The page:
A Take on China

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Guest Columnist: Chidi Amuta 

Some understandable degree of excitement greeted the recent state visit of President Buhari to China. The visit has been marketed by government spokespersons as full of promise for our critically injured economy. There will be investment by Chinese companies in mega projects- railways, manufacturing plants, power plants and even universities. These initiatives when realized will offer employment to our army of young hands and increase our manufacturing capacity so that we become less dependent on imports, hopefully including those from China itself!

Among common folk, China is being projected as the New Jerusalem of economic salvation. In fact, according to a palm wine version of this narrative, some arrangement has been worked out to demystify the US dollar by flooding our banks and bureaux de change with the Chinese Yuan. A more up market version of the same story says the arrangement is meant to weight most of our import bills in Chinese Yuan rather than dollars so that we pay less for imports, mostly from China.

At the height of the euphoria, I asked some friends who are very knowledgeable about economic matters to explain to me the meaning of the financial arrangement with China. Hardly anyone has reverted to me with anything worth my while. The Central Bank called it a ‘currency swap’: Give me Naira, I give you Yuan. The Minister of Foreign Affairs who insisted it was not strictly a swap quickly countered this. But he stopped short of saying what it is exactly. Then the Finance Minister in far away Washington insisted it was a variant of a swap.

Conflicting and confusing explanations climbing over one another: It is an import finance loan. It is a monopolistic trade deal that ropes Nigeria into utilizing a standby credit facility from Chinese banks to pay for only imports from China. One deal. Many explanations. One government. More confusion among ordinary Nigerians. In the run up to and the immediate aftermath of the Buhari visit, I guess the Chinese achieved a massive public relations harvest in Africa’s largest market without spending a Yuan.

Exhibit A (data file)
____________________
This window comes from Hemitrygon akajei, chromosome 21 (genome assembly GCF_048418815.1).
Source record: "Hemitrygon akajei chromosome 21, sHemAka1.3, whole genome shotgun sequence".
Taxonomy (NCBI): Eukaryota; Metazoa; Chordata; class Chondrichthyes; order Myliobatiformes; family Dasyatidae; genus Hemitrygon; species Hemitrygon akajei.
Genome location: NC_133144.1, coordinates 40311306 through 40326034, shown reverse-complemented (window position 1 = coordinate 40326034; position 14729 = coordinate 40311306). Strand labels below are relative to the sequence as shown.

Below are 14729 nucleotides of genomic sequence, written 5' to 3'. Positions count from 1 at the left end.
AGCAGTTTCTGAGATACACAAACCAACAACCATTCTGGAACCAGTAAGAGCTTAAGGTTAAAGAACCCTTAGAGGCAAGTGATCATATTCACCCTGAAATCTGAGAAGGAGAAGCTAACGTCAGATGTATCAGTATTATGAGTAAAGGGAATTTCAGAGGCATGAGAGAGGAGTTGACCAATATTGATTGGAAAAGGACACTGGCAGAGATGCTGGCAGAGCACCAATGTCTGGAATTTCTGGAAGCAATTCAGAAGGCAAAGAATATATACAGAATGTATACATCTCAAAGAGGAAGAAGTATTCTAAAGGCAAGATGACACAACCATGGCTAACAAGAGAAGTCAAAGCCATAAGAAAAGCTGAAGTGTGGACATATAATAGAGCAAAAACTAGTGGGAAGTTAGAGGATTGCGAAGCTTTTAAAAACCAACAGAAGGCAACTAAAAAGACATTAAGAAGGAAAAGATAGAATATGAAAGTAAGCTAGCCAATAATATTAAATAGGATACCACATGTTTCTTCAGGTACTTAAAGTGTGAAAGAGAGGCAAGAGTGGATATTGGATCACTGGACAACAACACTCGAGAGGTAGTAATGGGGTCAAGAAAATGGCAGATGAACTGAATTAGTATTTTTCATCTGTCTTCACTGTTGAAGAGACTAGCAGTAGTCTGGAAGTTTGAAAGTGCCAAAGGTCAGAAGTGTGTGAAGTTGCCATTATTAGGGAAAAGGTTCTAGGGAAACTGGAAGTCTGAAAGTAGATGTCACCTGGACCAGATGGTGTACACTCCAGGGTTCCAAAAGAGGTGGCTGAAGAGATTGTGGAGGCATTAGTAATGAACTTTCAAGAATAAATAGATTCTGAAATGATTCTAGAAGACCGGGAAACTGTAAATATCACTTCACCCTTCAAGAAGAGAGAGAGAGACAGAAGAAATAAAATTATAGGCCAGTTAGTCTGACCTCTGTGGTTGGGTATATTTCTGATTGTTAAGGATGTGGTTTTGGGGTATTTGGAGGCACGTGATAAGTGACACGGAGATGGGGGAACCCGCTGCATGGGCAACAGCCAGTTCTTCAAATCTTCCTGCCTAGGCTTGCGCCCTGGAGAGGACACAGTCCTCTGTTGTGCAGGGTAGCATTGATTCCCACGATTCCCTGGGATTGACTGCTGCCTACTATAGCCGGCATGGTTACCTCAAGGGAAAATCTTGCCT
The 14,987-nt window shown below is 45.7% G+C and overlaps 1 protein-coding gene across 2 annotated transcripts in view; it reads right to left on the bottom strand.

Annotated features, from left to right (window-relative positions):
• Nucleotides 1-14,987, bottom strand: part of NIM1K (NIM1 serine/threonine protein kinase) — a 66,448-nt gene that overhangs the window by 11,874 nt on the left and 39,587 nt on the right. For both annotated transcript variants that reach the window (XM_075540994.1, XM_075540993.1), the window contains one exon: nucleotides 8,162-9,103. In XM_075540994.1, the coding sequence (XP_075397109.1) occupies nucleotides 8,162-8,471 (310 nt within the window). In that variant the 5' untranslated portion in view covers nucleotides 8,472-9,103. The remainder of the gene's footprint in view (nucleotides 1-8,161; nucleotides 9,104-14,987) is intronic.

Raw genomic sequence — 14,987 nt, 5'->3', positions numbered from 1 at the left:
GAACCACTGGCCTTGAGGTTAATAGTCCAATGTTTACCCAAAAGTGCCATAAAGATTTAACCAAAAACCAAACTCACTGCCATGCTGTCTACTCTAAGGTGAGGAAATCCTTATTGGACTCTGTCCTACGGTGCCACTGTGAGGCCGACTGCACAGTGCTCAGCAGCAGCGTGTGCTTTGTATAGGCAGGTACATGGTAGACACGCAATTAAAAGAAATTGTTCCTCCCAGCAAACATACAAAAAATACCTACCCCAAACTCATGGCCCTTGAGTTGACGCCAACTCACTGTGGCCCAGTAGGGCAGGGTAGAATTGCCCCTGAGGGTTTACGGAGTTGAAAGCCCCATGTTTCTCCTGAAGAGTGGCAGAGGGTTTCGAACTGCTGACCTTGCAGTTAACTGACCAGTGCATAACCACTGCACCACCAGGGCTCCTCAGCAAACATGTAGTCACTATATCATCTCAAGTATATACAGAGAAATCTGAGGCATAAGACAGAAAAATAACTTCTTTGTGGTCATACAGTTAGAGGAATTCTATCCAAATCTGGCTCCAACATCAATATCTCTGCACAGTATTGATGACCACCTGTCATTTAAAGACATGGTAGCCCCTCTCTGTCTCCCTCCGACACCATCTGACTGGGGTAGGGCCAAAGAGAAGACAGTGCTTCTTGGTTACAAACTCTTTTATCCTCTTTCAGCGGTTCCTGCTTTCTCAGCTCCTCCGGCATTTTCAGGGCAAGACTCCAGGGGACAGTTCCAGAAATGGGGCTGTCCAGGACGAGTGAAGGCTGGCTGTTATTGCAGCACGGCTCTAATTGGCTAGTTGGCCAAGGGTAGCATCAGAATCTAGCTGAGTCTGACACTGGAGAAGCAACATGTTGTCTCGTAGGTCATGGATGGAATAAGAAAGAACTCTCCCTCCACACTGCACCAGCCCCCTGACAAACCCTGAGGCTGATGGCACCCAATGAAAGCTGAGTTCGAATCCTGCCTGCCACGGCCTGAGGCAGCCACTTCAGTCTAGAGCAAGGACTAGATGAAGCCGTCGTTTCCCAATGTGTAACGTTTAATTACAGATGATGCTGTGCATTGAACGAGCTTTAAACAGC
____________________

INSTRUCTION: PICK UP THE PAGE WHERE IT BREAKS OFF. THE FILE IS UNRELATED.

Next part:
This China fever may be understandable in our present sad state. When your economic realities are as desperate as ours, you literally clutch at any straw and name it hope. But we need to ensure that our relationship with China is anchored on a proper understanding of what China means in today’s world. We must be sure of what we need to take away from the Chinese embrace and what we could lose if we misinterpret China. Even as the hype subsides, I think we urgently need to locate our relationship with China within a solid foreign policy context.

At the official government level, Nigeria is in fact a late entrant into the China rush among cash strapped African economies, coming behind Sudan, Angola, Zimbabwe, Ethiopia and even Ghana. Giant strides in technology, manufacturing and construction in the aftermath of the opening up of China to free market forces in the late 1970s has transformed China into an active agent of change in the world. From being a passive vehicle for conveying the material products of Western globalization to a world hungry for consumer goods, China has graduated into an agent of change especially in Africa.

African economies are desperately in need of infrastructure projects and affordable consumer goods while China’s huge industrial base is hungry for raw materials especially hydrocarbons. China has the cash to pay for what it cannot get by barter. And China attaches no silly conditionalities to its credits to African countries unlike the West, which hides its daggers behind the pinstripe jackets of IMF and World Bank executives.

I greatly admire the Chinese and what they have done for themselves in recent history. The miracle that we are witnessing today began literally in 1978 when the late Deng Xiaoping addressed the 3rd Plenum of the 11th Central Committee of the Communist Party. In that landmark speech, he directed the party to shift away from ideology to economic development. Ever since, China has not looked back.

For those enamoured of the new mantra of ‘change’, China is the most glowing example. Until very recently, China has grown at a rate in excess of 9 percent per annum for close to 30 years, the fastest in recorded history. In the process, the country has migrated over 400 million of its nationals out of poverty, again another record in human history. In a period of three decades, average family incomes have increased over seven times. In 1978 (when our military was handing over to President Shehu Shagari!), China made only 200 air conditioning units. But by 2005-2006, it made 48 million units!

There is nothing wrong with trading with or importing substantially from China. The United States does it and has even had to move some of its factories to China where the cost of labour is still cheaper. For instance, Wal-Mart, America’s largest retail chain, which accounts for 2% of US GDP and employs 1.4 million people, imports goods to the tune of $18 billion annually from China.